Journal of Applied Probability

Splitting trees stopped when the first clock rings and Vervaat's transformation

Amaury Lambert and Pieter Trapman

Full-text: Access denied (no subscription detected)

We're sorry, but we are unable to provide you with the full text of this article because we are not able to identify you as a subscriber. If you have a personal subscription to this journal, then please login. If you are already logged in, then you may need to update your profile to register your subscription. Read more about accessing full-text

Abstract

We consider a branching population where individuals have independent and identically distributed (i.i.d.) life lengths (not necessarily exponential) and constant birth rates. We let Nt denote the population size at time t. We further assume that all individuals, at their birth times, are equipped with independent exponential clocks with parameter δ. We are interested in the genealogical tree stopped at the first time T when one of these clocks rings. This question has applications in epidemiology, population genetics, ecology, and queueing theory. We show that, conditional on {T<∞}, the joint law of (Nt, T, X(T)), where X(T) is the jumping contour process of the tree truncated at time T, is equal to that of (M, -IM, Y'M) conditional on {M≠0}. Here M+1 is the number of visits of 0, before some single, independent exponential clock e with parameter δ rings, by some specified Lévy process Y without negative jumps reflected below its supremum; IM is the infimum of the path YM, which in turn is defined as Y killed at its last visit of 0 before e; and Y'M is the Vervaat transform of YM. This identity yields an explanation for the geometric distribution of NT (see Kitaev (1993) and Trapman and Bootsma (2009)) and has numerous other applications. In particular, conditional on {NT=n}, and also on {NT=n,T<a}, the ages and residual lifetimes of the n alive individuals at time T are i.i.d. and independent of n. We provide explicit formulae for this distribution and give a more general application to outbreaks of antibiotic-resistant bacteria in the hospital.

Article information

Source
J. Appl. Probab., Volume 50, Number 1 (2013), 208-227.

Dates
First available in Project Euclid: 20 March 2013

Permanent link to this document
https://projecteuclid.org/euclid.jap/1363784434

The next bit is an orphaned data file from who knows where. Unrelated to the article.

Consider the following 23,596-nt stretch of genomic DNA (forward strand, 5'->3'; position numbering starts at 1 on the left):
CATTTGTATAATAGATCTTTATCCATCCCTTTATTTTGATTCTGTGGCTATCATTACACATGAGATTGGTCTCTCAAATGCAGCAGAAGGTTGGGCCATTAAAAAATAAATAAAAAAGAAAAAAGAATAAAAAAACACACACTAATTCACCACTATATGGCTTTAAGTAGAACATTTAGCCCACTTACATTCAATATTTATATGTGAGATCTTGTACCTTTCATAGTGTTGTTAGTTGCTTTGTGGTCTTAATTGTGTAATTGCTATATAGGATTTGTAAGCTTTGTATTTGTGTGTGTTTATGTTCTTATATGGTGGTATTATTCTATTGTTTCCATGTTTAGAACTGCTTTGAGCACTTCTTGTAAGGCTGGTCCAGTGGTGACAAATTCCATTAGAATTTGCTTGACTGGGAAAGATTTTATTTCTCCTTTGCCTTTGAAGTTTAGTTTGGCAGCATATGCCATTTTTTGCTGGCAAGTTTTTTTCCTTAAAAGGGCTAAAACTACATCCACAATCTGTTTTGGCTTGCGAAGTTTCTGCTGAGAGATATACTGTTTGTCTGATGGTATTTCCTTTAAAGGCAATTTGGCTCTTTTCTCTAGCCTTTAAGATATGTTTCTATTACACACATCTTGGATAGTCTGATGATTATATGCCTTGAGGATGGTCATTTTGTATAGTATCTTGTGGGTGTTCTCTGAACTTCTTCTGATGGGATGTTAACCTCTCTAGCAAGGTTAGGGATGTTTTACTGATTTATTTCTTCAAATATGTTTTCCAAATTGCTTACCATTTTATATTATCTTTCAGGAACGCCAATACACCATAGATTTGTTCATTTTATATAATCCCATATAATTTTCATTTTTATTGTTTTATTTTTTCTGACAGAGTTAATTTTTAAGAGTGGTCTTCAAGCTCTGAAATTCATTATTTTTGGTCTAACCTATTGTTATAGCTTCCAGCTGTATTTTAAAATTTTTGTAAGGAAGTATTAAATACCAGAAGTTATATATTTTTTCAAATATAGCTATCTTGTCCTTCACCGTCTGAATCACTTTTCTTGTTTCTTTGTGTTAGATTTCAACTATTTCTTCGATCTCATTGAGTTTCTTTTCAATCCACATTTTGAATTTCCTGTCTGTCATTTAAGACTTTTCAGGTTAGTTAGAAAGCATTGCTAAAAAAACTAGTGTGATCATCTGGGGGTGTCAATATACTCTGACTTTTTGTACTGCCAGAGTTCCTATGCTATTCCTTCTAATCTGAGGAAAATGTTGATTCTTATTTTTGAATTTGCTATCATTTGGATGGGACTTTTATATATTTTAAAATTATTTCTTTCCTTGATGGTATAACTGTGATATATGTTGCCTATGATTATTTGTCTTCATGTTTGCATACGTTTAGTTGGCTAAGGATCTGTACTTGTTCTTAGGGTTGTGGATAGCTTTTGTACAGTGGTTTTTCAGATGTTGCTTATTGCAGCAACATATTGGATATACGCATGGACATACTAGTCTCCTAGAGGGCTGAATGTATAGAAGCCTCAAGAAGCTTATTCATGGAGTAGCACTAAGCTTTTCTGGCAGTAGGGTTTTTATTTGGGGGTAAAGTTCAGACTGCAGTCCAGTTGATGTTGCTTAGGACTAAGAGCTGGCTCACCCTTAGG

Digital Object Identifier
doi:10.1239/jap/1363784434

Mathematical Reviews number (MathSciNet)
MR3076782

Zentralblatt MATH identifier
1277.60140

Subjects
Primary: 60J80: Branching processes (Galton-Watson, birth-and-death, etc.)
Secondary: 92D10: Genetics {For genetic algebras, see 17D92} 92D25: Population dynamics (general) 92D30: Epidemiology 92D40: Ecology 60J85: Applications of branching processes [See also 92Dxx] 60G17: Sample path properties 60G51: Processes with independent increments; Lévy processes 60G55: Point processes 60K15: Markov renewal processes, semi-Markov processes 60K25: Queueing theory [See also 68M20, 90B22]

Keywords
Branching process splitting tree Crump–Mode–Jagers process contour process Lévy process scale function resolvent age and residual lifetime undershoot and overshoot Vervaat's transformation sampling detection epidemiology processor sharing

Citation

Lambert, Amaury; Trapman, Pieter. Splitting trees stopped when the first clock rings and Vervaat's transformation. J. Appl. Probab. 50 (2013), no. 1, 208--227. doi:10.1239/jap/1363784434. https://projecteuclid.org/euclid.jap/1363784434


Export citation

References

  • Bertoin, J. (1996). Lévy Processes. Cambridge University Press.
  • Bertoin, J. (1997). Exponential decay and ergodicity of completely asymmetric Lévy processes in a finite interval. Ann. Appl. Prob. 7, 156–169.
  • Bootsma, M. C. J., Wassenberg, M. W. M., Trapman, P. and Bonten, M. J. M. (2011). The nosocomial transmission rate of animal-associated ST398 meticillin-resistant Staphylococcus aureus. J. R. Soc. Interface 8, 578–584.
  • Champagnat, N. and Lambert, A. (2011). Splitting trees with neutral Poissonian mutations II: largest and oldest families. Preprint. Available at http://arxiv.org/abs/1108.4812v1.
  • Champagnat, N. and Lambert, A. (2012). Splitting trees with neutral Poissonian mutations I: small families. Stoch. Process. Appl. 122, 1003–1033.
  • Geiger, J. and Kersting, G. (1997). Depth-first search of random trees, and Poisson point processes. In Classical and Modern Branching Processes (Minneapolis, 1994; IMA Math. Appl. Vol. 84), Springer, New York.
  • Grimmett, G. R. and Stirzaker, D. R. (1992). Probability and Random Processes, 2nd edn. Oxford University Press, New York.
  • Grishechkin, S. (1992). On a relationship between processor-sharing queues and Crump–Mode–Jagers branching processes. Adv. Appl. Prob. 24, 653–698.
  • Kallenberg, O. (2002). Foundations of Modern Probability, 2nd edn. Springer, New York.
  • Kitaev, M. Y. (1993). The M/G/1 processor-sharing model: transient behavior. Queueing Systems 14, 239–273.
  • Kyprianou, A. E. (2006). Introductory Lectures on Fluctuations of Lévy Processes with Applications. Springer, Berlin.
  • Lambert, A. (2009). The allelic partition for coalescent point processes. Markov Process. Relat. Fields 15, 359–386.
  • Lambert, A. (2010). The contour of splitting trees is a Lévy process. Ann. Prob. 38, 348–395.
  • Lambert, A. (2011). Species abundance distributions in neutral models with immigration or mutation and general lifetimes. J. Math. Biol. 63, 57–72.
  • Lambert, A., Simatos, F. and Zwart, B. (2012). Scaling limits via excursion theory: interplay between Crump–Mode–Jagers branching processes and processor-sharing queues. Preprint. Available at http://arxiv.org/abs/1102.5620v2.
  • Trapman, P. and Bootsma, M. C. J. (2009). A useful relationship between epidemiology and queueing theory: the distribution of the number of infectives at the moment of the first detection. Math. Biosci. 219, 15–22.